I’ve had the same part since I was a newborn. One side has twice as much hair. But I’ve always loved it. And I love that I don’t have too many expectations for my hair. I just let it be.

When I was 16, I tried to color it. I thought it would help me blend in better in a youth group where I was so different from everyone. Tattoos, piercings, dyed hair. And plain Jane me. But my hair turned red. Like Jean Grey red. It wasn’t supposed to be that red.

My natural highlights were covered up, and I didn’t look like me at all. I was so upset. But my mom hugged me, and said, “It’s just hair. It will come back normal. Let’s buy some lipstick.” I was so self-conscious about it. As I was trying to fit in, I ended up sticking out even more.

It’s been back to its natural color for almost 16 years. Brown. Nothing spectacular, but it’s me. Just my natural color with my natural highlights. And the candy apple tragedy of 1999 makes me chuckle. The Lyndse with a driver’s permit would’ve never predicted that she would be so in love with the hair she was born with.

When I decided to go shorter, I had a hairstyle picked out. Haley said, “No, I don’t think that’ll look good on you. It takes a lot of work and you don’t really work on your hair. You just let it do it’s thing. That’s what I love about you. You always accept that your hair can’t look like everyone else’s.” We found a different shorter style that worked with my laissez faire hair routine. I loved it.

And still do. I genuinely wake up every morning thinking, “I love my hair today.” I wash it, let it dry, sleep on it, comb it out, throw sunglasses in it, work out with just the front pieces up, run my fingers through it, let Bess ‘brush’ it, and go three days without washing it…and it always looks great. Or at least presentable. I never spend more than 3-5 minutes on it.

I was supposed to go in after our trip, but Haley squeezed me in two weeks early. No questions asked. It was unspoken. My previous appointment was two days after my dad-in-law’s death and we were about to leave for his funeral. This time, I needed my hair cut for the sentencing hearing.

Hair seems trivial at times like these, but it’s comforting to feel comfortable with your locks.

And I needed to look beautiful for my anniversary getaway with my husband. Our first getaway in years. Haley has three kids, so she knows what a treat it is to get away with your lover.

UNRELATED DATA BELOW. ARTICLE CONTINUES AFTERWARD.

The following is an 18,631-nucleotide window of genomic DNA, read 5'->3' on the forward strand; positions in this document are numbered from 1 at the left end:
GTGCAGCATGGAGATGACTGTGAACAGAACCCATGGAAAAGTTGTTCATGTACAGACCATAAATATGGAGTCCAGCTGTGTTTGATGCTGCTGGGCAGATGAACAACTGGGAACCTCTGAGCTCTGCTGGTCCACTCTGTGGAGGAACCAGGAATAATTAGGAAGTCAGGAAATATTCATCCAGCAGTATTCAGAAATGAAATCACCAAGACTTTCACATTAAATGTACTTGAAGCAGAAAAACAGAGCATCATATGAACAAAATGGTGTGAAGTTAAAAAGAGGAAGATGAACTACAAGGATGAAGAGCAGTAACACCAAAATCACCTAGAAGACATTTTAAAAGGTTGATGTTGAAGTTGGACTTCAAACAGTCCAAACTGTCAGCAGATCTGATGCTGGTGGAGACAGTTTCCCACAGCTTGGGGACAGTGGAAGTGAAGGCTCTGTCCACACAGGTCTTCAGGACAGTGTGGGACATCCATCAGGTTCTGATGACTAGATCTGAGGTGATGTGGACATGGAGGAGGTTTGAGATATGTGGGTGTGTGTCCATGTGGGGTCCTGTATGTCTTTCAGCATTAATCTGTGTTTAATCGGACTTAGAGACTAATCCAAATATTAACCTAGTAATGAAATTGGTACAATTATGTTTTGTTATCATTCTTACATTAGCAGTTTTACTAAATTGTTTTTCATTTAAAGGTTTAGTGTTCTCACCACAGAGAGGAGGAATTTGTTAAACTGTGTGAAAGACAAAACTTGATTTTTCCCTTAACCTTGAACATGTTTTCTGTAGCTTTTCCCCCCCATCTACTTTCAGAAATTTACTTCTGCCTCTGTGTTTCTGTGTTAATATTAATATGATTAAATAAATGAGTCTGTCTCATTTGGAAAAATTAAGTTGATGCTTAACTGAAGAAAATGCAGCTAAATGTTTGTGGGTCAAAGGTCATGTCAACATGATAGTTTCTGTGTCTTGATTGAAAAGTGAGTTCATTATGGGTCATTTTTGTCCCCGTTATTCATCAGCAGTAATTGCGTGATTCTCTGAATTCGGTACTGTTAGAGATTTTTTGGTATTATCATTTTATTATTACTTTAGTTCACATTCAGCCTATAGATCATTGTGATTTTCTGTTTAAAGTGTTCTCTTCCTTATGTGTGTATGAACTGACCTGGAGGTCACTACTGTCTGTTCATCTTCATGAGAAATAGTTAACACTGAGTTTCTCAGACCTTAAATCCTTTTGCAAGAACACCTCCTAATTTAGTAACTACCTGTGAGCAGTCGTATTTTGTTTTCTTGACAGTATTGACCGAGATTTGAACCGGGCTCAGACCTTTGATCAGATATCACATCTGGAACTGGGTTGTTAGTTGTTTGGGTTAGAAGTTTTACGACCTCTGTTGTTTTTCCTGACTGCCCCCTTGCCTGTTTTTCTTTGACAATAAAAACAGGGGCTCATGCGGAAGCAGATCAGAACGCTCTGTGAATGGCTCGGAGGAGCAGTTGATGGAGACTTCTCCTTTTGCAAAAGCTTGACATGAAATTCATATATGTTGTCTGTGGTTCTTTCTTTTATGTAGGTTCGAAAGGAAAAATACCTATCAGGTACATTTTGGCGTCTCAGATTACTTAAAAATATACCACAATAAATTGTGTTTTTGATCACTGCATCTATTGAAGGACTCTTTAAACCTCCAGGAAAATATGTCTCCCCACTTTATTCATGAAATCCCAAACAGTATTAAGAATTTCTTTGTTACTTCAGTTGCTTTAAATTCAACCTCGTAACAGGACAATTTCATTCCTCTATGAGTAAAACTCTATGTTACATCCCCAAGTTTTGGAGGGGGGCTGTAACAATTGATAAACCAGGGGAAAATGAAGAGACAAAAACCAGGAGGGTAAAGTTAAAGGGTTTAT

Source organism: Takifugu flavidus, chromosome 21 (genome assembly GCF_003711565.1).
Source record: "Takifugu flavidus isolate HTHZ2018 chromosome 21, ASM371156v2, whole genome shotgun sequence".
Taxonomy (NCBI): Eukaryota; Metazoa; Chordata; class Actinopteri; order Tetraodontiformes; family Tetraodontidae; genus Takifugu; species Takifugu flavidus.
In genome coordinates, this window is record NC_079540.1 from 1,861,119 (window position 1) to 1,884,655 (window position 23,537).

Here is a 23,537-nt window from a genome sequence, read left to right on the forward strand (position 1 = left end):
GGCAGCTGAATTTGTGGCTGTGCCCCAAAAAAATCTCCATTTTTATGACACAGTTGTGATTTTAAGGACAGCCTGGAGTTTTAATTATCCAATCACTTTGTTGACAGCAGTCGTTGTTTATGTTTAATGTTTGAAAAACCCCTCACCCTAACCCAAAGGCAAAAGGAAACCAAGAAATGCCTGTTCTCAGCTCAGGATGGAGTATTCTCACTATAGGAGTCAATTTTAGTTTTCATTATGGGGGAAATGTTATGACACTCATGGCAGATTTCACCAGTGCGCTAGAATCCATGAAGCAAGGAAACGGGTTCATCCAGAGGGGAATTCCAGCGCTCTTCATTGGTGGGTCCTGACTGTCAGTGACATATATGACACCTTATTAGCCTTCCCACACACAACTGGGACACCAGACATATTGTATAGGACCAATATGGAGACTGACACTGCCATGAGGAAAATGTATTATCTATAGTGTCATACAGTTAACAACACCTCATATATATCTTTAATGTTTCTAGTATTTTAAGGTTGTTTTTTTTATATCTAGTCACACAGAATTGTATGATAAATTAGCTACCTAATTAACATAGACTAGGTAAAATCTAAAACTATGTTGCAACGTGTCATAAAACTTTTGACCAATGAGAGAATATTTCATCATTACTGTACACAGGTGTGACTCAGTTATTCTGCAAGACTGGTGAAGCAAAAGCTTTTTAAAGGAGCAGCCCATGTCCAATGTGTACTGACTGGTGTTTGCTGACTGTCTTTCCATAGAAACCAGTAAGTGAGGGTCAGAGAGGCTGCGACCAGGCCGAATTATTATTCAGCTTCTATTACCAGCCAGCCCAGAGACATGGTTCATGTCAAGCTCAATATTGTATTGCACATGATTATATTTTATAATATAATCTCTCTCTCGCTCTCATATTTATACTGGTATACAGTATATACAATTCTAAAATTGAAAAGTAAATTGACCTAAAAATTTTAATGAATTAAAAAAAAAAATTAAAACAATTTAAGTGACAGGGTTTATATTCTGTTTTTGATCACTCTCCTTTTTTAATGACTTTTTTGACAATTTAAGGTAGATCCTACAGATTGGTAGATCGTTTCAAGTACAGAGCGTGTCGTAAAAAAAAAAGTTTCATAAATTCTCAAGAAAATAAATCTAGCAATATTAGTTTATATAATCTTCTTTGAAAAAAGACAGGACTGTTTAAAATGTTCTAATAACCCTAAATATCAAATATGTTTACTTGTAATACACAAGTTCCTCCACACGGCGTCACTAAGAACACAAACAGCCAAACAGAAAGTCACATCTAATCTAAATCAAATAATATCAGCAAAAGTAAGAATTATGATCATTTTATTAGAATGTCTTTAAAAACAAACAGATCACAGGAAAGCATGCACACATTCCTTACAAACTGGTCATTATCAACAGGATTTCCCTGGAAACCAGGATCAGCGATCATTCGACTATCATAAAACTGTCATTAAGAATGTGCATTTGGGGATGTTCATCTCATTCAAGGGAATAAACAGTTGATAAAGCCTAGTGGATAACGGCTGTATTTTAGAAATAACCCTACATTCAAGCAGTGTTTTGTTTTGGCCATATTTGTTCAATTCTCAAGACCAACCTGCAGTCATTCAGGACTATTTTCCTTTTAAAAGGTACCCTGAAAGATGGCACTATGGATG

Haley sees her work as a mission field. She had known about my past for almost a year and a half, and had been praying Scripture over me from day one. She sent me messages of encouragement and words from the Lord. She brought me Starbucks. She took a photo with my shorts, because she was so proud of me. She’s invested in my life. It’s always been more than hair to her.

The next week, I drove to Colorado. And as I was a Phoenix going into that courtroom, Haley was praying for me. She had supported me from that first awkward conversation. Never questioning me. And my journey ended with a hike near Garden of the Gods in a pair of shoes she had left on my porch while I was at Bob’s viewing.

We were young marrieds when we met. Giggling about silly things. Typical salon talk. Then we became moms. Long pregnancies and even longer adoptions. Went through tribulations. Reached double digit anniversaries with the loves of our lives. Forged a friendship in fire. And prayed one another through some of our darkest days. And through all of that, she still managed to make my hair look beautiful. What a gift.

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Go, legs, go!

Normally, Adelaide stands by holding onto our hands and pulling herself up with her upper body. Her bottom and legs basically follow as her upper body does the work. Her legs have always been weaker. There were concerns for several months concerning her leg strength. At one point in our journey, a muscle biopsy and body scans were on the table. We had a deadline for being able to support any amount of weight with her legs. As we got closer to the deadline, I was so anxious. But, in true Adelaide fashion, she took it right down to the wire and was bearing some weight with her legs right before the deadline. Whew.